What is clear is that whereas Rwanda and Uganda may have entered the Congo with relatively clear strategic objectives, such as pushing back Hutu rebels from border areas and disarming Ugandan rebels in the Allied Democratic Forces (ADF), these objectives quickly got tangled-up in the political-economy of the complex conflict on the ground. The respective regimes in Kampala and Kigali may have believed, and perhaps still do, that they were calling the shots. However, if we look at the situation today, it is increasingly clear that there is no easy answer to the ‘who is pulling-the-strings question’. Rather, it seems that the Rwandan and Ugandan forces got involved in a series of local identity-based conflicts, which they had little interest in or knowledge about. The question, however, is if this pattern of internal rebellion and external involvement leading to military and militia fragmentation and stalled political solutions can be broken. Is peacebuilding really possible in this part of the Congo, and, if so, how can such attempts not only be imagined, but also facilitated?
Acknowledging the realities on the ground
The recent escalation of the conflict in North Kivu centers on M23. Most of the M23 leadership was previously part of Laurent Nkunda’s National Congress for the Defense of the People (CNDP) that was integrated into the FARDC as part of an agreement in 2009. However, a group of these fighters mutinied in April 2012, accusing the Kabila government in Kinshasa of neglect and failing to fulfill the terms of the 2009 agreement.
The members of M23 are not that many, but the core M23 officers and fighters are battle-hardened and motivated. They have humiliated the FARDC on the battleground in the past and proved at the gates of Goma that they can do it again. And just as was the case in the CNDP rebellion, many of them now feel that they have no choice but to fight, otherwise they will become permanent losers as a minority group in Eastern Congo. It is this fact, much more than what support they may receive from Rwanda that makes dealing with them so difficult for the dysfunctional and demoralized FARCD and MONUSCO, which have no appetite for engaging in serious combat. There is therefore no immediate military solution to the M23 insurgency, suggesting that a negotiated settlement must be found, and it needs to come quickly as the M23 insurgency is also causing a number of other problems. Most serious is the security vacuum brought about in the rural areas as Kabila has withdrawn FARDC forces into city centers and main bases in order to prevent further mutinies. MONUSCO, for its part, has done little to try to fill the vacuum. Right now, local communities are desperately trying to negotiate security arrangements wherever they can find them – even with the FDLR – as small bands of Mayi Mayi groups that have merged with ordinary bandits and poachers roam the countryside the FARCD has deserted leaving death and destruction in their wake.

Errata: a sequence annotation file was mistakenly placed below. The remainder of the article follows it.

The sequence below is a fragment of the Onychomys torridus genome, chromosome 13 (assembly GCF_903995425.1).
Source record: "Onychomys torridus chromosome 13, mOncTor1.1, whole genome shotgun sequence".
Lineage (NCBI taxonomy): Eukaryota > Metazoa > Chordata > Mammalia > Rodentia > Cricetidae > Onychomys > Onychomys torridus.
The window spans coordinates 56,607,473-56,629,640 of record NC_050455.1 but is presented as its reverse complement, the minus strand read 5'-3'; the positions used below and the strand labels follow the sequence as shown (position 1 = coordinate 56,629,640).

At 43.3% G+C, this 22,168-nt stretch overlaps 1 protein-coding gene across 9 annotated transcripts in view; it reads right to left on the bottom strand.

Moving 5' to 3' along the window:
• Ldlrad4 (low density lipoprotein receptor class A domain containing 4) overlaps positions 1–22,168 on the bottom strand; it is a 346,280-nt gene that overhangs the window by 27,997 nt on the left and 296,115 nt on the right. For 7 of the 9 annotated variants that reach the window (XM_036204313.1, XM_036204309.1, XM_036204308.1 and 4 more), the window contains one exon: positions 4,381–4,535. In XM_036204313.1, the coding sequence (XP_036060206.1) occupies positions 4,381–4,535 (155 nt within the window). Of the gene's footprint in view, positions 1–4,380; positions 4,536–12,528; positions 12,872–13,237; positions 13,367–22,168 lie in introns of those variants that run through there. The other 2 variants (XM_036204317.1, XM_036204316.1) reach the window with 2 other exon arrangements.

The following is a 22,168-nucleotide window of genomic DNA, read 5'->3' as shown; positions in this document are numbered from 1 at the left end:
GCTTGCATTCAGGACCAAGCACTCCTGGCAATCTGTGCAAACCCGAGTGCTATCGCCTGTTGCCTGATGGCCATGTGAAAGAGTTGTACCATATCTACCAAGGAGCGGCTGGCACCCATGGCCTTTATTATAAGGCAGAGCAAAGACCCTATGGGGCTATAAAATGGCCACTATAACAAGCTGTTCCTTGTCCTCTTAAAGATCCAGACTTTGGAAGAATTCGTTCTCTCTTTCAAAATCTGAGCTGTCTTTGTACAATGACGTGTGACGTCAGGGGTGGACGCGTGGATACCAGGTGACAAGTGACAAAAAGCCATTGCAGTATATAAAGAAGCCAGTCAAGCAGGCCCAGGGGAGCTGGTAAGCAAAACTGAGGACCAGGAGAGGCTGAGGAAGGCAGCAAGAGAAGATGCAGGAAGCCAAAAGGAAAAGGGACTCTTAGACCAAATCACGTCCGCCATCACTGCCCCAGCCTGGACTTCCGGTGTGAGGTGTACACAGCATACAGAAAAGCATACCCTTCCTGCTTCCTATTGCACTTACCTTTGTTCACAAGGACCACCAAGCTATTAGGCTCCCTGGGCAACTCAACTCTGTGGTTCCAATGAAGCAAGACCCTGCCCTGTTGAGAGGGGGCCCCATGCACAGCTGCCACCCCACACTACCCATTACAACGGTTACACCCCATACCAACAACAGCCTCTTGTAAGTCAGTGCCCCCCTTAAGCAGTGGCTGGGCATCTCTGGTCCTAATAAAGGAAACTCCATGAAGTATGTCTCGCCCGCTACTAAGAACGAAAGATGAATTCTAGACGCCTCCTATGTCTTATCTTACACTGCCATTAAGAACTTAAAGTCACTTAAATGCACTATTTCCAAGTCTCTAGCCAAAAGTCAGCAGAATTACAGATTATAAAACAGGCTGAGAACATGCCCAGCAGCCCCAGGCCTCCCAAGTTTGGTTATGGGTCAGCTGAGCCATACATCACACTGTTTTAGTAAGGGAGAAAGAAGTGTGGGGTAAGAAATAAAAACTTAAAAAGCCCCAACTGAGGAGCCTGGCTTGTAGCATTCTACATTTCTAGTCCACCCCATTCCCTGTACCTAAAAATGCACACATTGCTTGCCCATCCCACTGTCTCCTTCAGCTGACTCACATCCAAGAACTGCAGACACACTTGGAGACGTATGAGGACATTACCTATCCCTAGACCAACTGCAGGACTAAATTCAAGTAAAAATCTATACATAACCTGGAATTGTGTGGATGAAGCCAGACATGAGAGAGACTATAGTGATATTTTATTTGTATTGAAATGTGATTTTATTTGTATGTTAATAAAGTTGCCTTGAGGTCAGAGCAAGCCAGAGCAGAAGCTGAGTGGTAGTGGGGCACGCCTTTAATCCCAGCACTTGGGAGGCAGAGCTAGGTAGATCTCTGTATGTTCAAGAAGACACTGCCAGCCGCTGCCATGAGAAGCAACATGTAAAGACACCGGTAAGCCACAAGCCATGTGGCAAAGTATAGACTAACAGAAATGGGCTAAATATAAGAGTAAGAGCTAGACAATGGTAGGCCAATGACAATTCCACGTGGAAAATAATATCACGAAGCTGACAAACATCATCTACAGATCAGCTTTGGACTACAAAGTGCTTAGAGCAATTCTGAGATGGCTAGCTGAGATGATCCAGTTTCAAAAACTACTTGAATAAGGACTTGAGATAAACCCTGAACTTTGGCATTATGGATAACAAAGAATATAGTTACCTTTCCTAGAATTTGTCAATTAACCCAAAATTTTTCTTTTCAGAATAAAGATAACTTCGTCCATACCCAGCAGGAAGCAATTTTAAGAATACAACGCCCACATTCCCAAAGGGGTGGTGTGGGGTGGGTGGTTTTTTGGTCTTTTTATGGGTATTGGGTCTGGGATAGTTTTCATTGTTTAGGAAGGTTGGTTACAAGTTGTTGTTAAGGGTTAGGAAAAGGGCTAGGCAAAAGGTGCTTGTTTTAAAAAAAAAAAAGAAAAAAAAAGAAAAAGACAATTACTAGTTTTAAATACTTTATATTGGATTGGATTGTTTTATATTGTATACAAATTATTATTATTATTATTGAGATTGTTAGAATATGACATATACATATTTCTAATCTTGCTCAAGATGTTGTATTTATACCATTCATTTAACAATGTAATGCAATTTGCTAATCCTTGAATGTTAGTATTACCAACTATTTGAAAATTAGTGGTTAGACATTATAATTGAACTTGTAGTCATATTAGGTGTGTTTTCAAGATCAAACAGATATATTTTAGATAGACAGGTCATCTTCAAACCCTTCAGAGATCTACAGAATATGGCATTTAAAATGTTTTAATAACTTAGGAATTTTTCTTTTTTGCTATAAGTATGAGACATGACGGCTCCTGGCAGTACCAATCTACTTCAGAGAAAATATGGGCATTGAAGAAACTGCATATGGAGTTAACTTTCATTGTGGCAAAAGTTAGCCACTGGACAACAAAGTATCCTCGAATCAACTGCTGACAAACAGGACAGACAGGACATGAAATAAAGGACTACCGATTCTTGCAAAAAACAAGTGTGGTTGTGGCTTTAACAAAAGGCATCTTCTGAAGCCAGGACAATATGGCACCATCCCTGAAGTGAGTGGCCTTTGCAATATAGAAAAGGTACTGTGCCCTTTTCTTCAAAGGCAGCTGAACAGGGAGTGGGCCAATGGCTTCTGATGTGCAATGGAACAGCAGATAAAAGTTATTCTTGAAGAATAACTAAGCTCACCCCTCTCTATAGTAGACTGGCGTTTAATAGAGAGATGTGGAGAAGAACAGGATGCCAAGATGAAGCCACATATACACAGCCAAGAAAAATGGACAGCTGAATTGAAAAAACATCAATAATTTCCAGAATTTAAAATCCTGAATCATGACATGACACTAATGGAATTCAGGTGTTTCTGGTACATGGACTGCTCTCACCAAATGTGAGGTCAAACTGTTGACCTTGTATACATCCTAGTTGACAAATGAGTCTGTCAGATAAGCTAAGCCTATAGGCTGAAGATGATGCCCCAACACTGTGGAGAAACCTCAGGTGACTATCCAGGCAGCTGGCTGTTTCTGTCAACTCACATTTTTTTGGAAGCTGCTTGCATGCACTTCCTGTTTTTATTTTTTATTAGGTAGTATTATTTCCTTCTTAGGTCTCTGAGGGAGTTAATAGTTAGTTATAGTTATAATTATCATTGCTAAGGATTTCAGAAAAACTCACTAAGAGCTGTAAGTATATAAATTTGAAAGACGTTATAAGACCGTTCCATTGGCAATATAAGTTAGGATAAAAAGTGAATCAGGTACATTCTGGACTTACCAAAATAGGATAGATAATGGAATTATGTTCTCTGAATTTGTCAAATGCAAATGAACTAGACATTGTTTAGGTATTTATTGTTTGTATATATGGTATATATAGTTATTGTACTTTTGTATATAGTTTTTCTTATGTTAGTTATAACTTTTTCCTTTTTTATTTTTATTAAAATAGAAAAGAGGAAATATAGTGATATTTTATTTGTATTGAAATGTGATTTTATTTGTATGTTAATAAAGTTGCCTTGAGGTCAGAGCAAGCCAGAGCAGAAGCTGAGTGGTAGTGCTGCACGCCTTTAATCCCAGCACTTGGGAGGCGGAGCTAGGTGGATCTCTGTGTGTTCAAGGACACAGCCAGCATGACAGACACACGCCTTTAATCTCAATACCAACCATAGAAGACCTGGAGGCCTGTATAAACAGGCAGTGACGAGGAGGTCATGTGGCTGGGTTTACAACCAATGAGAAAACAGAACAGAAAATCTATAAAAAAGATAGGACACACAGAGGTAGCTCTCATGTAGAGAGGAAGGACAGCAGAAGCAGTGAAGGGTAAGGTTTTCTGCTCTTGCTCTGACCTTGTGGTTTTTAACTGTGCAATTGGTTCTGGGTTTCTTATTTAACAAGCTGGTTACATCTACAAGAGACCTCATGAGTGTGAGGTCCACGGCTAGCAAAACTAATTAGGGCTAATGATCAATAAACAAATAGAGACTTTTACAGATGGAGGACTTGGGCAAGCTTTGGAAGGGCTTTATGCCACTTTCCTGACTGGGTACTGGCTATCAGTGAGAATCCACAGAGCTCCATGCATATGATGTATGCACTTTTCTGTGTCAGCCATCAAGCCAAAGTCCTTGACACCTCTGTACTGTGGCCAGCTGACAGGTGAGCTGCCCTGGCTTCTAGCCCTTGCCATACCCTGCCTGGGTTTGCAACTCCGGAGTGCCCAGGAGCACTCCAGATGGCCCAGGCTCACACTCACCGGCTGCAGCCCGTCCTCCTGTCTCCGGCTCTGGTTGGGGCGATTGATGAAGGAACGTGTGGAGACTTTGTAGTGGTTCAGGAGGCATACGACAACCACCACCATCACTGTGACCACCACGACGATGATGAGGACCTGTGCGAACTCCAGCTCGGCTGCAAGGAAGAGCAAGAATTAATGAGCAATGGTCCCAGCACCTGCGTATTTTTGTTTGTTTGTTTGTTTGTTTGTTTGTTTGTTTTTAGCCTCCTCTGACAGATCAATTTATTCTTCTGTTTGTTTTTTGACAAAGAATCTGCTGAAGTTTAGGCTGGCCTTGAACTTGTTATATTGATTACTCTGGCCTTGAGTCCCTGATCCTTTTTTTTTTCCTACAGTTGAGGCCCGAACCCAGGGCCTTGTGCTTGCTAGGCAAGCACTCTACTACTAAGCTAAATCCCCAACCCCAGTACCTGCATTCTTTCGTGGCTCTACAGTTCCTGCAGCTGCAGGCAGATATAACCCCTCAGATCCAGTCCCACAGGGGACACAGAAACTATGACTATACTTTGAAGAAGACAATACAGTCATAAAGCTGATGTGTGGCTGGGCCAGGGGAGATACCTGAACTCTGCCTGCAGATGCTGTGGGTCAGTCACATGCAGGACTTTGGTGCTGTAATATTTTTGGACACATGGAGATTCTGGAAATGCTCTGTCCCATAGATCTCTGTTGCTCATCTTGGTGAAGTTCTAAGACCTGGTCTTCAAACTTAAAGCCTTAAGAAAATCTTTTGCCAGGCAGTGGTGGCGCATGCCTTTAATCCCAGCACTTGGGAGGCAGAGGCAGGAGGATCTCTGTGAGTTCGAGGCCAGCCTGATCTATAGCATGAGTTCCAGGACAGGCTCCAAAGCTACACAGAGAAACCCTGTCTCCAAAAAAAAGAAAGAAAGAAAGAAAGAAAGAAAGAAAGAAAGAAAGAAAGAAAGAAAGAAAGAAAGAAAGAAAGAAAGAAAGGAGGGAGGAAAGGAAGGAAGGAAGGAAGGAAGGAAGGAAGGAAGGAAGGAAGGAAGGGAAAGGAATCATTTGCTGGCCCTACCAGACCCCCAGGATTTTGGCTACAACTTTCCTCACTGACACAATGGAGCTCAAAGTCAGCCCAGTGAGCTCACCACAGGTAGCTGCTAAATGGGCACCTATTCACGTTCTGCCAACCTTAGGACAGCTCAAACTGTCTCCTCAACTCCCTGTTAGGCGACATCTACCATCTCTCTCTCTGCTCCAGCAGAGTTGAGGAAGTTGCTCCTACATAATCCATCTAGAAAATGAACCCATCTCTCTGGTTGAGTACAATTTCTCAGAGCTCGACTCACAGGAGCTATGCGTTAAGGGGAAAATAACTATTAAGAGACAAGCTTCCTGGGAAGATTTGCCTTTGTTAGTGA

Finding pragmatic solutions that include and not exclude
After the emergence of M23, a series of meetings was held in the region under the aegis of the ICGLR, bringing together a number of neighboring countries, including DRC, Rwanda, and Uganda, and this is good. These countries need to talk to each other, as there will be no lasting solution to the Eastern Congo crisis without concerted regional action. Some international observers have written these attempts off as just another example of an African ‘talk shop’ for ‘big men’, while the suggestion that emerged in early September 2012 that a new neutral African force be deployed in Eastern Congo under a AU mandate has been dismissed as naïve. However, given the fact that MONUSCO is operating on an annual budget of about US $ 1billion without making much progress, it is hard to see that such an African force could do much worse. Bringing neighboring countries more directly into the crisis as stakeholders with troops on the ground could lead to some much needed momentum in the security situation as well as new ways to deal with the root causes of conflict. Tanzania has already agreed to contribute troops and the establishment of such a force has also been sanctioned by the AU. Such a development could also lead to some highly necessary rethinking of other issues that must be dealt with if peace is finally to have a chance in Eastern Congo.
There is absolutely no doubt that the conflict is fuelled and sustained by the extraction of minerals and other natural resources, but this extraction did not start the war. As already noted, the conflict is deeply entrenched in history, and rooted in a combination of land rights and uncertainties concerning citizenship. These contested issues are seen as crucial for the very survival of both elites and local populations. Thus, this is the type of conflict that connects local disputes over land and territory with elite commercial interests, suggesting that it must be managed at different levels.